Vernacular Manuscript Culture 1000-1500
Title
Vernacular Manuscript Culture 1000-1500
Price
€ 40,50
ISBN
9789087283025
Format
Paperback
Number of pages
272
Language
English
Publication date
Dimensions
14.4 x 19 cm
Table of Contents
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Contents
List of Figures and Plates
Preface
Abbreviations
Vernacular Manuscript Culture 1000-1500: An Introduction / Erik Kwakkel
Worcester and Wales: Copies of the Regula pastoralis in the Early Middle Ages / Kathryn A. Lowe
Manuscripts of the Earliest Middle High German Prayers, c. 1150-1250 / Nigel F. Palmer
Rubricating History in Late Medieval France / Godfried Croenen
Codifying the Law: Frisian Legal Manuscripts around 1300 / Rolf H. Bremmer Jr
Late Medieval and Early Modern Icelandic Saga Manuscripts / Sheryl McDonald Werronen
Thick Quires in Italy / J.P. Gumbert (†)
Notes on Contributors
Colour Plates
Index of Manuscripts
General Index

Reviews and Features

“This is a very important, very timely publication […] This book represents an important step in bringing the manuscript traditions of various vernaculars into dialogue with one another. It is much needed in the current scholarly field.” – Michael Johnston, Associate Professor English, College of Liberal Arts, Purdue University, USA.

Erik Kwakkel (ed.)

Vernacular Manuscript Culture 1000-1500

This volume presents six essays devoted to the practices, habits, and preferences of scribes making manuscripts in their native tongue. Despite the dominance of Latin in medieval written culture, vernacular traditions started to develop in Europe in the eleventh century. Focusing on French, Frisian, Icelandic, Italian, Middle High German, and Old English examples, these essays discuss the connectivity of books originating in the same linguistic space. Given that authors, translators, and readers advanced vernacular written culture through the production and consumption of texts, how did the scribes who copied them fit into this development? Did they have a specific approach to copying texts in their native language? Can we observe patterns in how manuscripts in the same vernacular presented their contents? To address such questions the essays taken material features of manuscripts, both palaeographical and codicological, as a point of departure. Contributions by Rolf H. Bremmer Jr, Godfried Croenen, J.P. Gumbert (†), Kathryn A. Lowe, Sheryl McDonald Werronen and Nigel F. Palmer.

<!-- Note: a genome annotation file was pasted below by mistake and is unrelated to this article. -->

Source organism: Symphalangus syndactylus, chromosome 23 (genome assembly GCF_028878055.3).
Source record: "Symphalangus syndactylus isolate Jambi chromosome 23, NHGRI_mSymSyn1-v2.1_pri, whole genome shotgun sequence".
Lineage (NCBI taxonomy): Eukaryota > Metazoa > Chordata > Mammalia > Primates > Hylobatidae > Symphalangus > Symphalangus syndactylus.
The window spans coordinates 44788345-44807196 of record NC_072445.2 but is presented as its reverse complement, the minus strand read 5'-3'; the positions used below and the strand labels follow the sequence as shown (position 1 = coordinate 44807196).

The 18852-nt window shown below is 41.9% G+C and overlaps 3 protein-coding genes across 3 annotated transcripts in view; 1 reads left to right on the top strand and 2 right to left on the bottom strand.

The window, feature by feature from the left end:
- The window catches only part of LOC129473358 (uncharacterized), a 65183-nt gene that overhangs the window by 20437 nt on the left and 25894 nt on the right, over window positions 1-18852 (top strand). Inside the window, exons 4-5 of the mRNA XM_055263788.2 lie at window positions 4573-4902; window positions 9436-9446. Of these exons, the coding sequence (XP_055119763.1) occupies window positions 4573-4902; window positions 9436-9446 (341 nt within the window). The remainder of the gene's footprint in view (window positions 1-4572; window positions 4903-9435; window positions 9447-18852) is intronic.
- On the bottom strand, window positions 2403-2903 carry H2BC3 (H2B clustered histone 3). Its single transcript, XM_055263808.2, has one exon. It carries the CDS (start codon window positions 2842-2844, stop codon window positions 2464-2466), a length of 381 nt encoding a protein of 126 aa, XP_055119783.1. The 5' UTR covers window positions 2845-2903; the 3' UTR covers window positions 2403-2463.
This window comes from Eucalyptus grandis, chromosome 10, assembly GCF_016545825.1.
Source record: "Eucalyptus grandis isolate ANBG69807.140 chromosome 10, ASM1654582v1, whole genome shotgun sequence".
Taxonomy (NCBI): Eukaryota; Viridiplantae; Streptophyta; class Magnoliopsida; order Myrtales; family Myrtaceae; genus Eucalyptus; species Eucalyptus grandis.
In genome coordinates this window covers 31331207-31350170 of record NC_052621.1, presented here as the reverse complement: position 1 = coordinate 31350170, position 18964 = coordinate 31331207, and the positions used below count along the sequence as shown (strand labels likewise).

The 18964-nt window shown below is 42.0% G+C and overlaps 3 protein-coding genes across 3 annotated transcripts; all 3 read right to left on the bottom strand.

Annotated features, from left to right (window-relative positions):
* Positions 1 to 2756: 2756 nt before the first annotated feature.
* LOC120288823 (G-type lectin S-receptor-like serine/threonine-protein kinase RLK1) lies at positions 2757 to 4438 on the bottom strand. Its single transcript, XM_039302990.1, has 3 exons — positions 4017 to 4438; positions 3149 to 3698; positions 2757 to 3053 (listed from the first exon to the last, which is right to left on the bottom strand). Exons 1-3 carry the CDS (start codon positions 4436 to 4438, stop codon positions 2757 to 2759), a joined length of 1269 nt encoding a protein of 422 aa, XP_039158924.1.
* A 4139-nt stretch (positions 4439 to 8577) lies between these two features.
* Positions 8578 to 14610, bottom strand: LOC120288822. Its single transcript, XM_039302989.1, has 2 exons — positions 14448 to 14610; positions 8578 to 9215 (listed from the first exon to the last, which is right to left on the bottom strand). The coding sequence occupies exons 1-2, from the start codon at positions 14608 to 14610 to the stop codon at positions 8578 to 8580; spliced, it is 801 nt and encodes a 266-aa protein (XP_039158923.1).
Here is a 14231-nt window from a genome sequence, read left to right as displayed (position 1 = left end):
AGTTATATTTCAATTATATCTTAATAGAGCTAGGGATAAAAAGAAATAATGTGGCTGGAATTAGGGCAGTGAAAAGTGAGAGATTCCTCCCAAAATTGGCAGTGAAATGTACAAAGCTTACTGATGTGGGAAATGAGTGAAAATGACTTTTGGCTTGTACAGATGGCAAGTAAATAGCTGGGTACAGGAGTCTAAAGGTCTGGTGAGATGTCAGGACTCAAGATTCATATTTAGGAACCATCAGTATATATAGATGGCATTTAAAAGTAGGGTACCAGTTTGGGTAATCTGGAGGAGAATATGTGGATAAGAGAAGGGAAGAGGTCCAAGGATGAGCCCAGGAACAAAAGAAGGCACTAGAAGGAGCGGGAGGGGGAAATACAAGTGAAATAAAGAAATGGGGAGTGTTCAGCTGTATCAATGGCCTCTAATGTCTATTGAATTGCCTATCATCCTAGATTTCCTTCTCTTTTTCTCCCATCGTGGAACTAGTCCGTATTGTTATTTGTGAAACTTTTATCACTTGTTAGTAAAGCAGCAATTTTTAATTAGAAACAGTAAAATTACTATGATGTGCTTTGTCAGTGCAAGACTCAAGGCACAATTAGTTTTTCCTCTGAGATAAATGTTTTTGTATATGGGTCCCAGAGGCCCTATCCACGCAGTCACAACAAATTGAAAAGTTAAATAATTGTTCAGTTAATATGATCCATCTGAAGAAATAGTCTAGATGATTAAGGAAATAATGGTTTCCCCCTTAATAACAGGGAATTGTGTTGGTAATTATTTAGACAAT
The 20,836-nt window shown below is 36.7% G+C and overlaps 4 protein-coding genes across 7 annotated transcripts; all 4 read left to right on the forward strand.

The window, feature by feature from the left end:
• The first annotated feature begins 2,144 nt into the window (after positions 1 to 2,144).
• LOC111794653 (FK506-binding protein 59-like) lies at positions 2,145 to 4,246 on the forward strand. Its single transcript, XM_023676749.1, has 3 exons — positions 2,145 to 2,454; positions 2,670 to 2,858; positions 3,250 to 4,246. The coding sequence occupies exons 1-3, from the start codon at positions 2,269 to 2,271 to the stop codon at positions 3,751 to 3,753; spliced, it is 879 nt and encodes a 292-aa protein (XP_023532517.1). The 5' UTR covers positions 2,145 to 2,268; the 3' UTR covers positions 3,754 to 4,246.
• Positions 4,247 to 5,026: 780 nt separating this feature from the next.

Editor

Erik Kwakkel

Erik Kwakkel teaches at Leiden University, where he directs the research project ‘Turning over a New Leaf: Manuscript Innovation in the Twelfth-Century Renaissance’.